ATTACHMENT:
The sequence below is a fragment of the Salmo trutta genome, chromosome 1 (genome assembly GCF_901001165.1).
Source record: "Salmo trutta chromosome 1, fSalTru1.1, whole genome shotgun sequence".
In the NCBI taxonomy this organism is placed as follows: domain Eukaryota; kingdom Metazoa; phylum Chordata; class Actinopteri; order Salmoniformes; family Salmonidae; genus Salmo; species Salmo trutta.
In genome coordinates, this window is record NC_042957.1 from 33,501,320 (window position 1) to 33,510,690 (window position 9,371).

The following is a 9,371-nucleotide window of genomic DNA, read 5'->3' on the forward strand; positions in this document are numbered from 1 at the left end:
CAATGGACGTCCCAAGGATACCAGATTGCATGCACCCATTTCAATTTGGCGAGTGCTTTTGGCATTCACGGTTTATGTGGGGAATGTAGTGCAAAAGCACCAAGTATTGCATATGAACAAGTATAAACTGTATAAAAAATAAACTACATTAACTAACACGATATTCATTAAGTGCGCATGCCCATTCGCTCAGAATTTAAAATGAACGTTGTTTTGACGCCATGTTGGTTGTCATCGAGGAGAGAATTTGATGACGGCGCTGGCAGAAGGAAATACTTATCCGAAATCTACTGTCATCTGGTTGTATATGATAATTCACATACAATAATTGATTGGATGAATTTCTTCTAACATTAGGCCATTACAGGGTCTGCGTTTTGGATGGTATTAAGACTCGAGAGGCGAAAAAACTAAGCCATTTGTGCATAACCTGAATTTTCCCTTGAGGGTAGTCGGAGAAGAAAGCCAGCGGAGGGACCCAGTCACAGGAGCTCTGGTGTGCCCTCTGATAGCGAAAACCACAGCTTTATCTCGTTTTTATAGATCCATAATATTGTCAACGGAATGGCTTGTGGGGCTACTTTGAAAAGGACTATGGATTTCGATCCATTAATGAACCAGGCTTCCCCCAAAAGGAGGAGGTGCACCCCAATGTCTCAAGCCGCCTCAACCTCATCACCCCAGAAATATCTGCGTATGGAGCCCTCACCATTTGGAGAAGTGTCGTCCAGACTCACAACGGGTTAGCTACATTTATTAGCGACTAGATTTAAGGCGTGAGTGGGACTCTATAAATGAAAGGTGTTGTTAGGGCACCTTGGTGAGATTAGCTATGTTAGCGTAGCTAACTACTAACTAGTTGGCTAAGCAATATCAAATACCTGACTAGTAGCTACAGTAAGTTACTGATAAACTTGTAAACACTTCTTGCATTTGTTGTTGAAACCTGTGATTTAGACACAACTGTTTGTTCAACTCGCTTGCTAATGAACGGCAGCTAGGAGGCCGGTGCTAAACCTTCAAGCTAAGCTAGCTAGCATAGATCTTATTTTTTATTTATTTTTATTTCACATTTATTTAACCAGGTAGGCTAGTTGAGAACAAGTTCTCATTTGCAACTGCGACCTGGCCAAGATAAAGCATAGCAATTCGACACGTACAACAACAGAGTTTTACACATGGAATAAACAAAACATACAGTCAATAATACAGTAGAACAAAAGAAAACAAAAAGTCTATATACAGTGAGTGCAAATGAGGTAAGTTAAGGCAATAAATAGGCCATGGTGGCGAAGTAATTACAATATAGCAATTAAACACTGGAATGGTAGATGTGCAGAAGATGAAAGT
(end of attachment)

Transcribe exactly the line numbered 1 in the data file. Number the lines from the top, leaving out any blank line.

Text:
The sequence below is a fragment of the Salmo trutta genome, chromosome 1 (genome assembly GCF_901001165.1).